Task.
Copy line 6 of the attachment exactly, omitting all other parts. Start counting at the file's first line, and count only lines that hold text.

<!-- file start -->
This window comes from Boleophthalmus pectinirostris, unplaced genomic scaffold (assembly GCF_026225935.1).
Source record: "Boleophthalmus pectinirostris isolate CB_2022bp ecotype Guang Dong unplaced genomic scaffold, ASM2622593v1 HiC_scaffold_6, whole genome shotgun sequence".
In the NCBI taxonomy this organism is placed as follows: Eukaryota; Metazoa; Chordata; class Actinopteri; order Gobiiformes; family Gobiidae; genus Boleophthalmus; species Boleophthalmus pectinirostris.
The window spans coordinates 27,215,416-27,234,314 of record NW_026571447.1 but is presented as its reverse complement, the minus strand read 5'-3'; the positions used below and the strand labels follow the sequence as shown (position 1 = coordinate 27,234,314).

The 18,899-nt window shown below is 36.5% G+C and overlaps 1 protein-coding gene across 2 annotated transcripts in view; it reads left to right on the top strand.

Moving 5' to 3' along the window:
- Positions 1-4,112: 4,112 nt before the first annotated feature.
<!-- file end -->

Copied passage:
Moving 5' to 3' along the window: